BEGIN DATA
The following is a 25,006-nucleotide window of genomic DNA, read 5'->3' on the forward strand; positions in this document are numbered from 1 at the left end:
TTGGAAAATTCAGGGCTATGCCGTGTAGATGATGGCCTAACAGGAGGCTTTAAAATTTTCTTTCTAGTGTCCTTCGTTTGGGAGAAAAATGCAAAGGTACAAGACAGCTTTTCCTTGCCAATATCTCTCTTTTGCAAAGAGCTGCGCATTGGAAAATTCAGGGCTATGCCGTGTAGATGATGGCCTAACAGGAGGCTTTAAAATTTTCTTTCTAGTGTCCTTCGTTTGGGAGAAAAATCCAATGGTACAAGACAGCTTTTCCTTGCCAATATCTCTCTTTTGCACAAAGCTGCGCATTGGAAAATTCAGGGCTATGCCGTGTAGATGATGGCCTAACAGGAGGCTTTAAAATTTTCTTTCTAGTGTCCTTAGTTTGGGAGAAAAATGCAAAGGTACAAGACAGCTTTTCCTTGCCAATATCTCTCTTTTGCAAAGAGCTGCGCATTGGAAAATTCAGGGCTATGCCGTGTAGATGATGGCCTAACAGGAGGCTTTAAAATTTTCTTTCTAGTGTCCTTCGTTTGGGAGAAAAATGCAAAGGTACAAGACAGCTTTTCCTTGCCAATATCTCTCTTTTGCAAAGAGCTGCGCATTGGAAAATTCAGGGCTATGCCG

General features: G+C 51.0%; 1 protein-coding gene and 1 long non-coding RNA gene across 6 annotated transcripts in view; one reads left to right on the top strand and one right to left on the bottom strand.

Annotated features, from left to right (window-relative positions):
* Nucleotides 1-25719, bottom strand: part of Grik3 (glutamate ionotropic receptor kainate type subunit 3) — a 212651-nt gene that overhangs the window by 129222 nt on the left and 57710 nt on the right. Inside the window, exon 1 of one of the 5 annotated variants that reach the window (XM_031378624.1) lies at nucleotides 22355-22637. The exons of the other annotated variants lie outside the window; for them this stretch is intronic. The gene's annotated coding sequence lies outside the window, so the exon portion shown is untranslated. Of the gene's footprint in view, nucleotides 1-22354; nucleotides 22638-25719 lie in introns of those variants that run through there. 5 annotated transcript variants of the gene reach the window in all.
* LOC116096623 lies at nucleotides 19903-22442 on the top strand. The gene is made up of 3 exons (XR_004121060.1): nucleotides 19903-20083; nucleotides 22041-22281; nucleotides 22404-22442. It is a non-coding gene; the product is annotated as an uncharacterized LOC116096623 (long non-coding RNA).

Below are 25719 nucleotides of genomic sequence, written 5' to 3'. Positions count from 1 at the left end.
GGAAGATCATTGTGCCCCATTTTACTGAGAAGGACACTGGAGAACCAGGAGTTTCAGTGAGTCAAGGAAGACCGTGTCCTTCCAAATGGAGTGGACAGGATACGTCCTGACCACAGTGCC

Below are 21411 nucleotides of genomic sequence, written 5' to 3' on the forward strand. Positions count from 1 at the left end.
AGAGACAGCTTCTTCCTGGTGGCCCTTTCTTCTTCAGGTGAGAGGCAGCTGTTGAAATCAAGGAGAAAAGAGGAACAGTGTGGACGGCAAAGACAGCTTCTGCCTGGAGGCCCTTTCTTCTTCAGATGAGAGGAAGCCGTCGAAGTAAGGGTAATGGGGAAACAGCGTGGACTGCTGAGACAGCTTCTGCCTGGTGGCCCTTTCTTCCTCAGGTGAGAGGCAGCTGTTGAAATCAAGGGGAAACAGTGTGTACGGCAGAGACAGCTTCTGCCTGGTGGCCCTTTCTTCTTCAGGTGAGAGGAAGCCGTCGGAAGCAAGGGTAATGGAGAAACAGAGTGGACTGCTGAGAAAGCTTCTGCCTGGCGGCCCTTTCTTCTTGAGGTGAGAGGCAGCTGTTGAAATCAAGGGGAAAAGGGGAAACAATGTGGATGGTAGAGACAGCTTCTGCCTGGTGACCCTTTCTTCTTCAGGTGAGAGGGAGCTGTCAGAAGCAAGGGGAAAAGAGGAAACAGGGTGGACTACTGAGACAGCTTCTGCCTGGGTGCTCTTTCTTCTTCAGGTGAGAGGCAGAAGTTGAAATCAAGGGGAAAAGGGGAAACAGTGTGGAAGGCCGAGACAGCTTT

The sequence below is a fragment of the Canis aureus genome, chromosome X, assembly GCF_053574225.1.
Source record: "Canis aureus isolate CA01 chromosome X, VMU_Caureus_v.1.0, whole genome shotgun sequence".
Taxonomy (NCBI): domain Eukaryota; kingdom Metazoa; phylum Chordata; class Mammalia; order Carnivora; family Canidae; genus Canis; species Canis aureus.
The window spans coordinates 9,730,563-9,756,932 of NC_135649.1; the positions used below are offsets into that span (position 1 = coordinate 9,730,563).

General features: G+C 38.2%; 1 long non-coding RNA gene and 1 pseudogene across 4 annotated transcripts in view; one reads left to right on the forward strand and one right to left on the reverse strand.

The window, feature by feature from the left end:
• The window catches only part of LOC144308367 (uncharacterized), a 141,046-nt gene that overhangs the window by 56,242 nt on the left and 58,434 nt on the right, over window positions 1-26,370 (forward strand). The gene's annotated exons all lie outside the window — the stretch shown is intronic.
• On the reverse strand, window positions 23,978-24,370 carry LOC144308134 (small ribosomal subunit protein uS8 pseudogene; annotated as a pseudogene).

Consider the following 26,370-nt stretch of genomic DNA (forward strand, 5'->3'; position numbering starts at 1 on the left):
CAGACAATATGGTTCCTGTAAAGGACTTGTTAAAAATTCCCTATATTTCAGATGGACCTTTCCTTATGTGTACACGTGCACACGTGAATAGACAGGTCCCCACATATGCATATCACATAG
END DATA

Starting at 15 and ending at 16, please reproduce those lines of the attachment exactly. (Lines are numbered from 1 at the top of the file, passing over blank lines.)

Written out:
General features: G+C 38.2%; 1 long non-coding RNA gene and 1 pseudogene across 4 annotated transcripts in view; one reads left to right on the forward strand and one right to left on the reverse strand.

The window, feature by feature from the left end: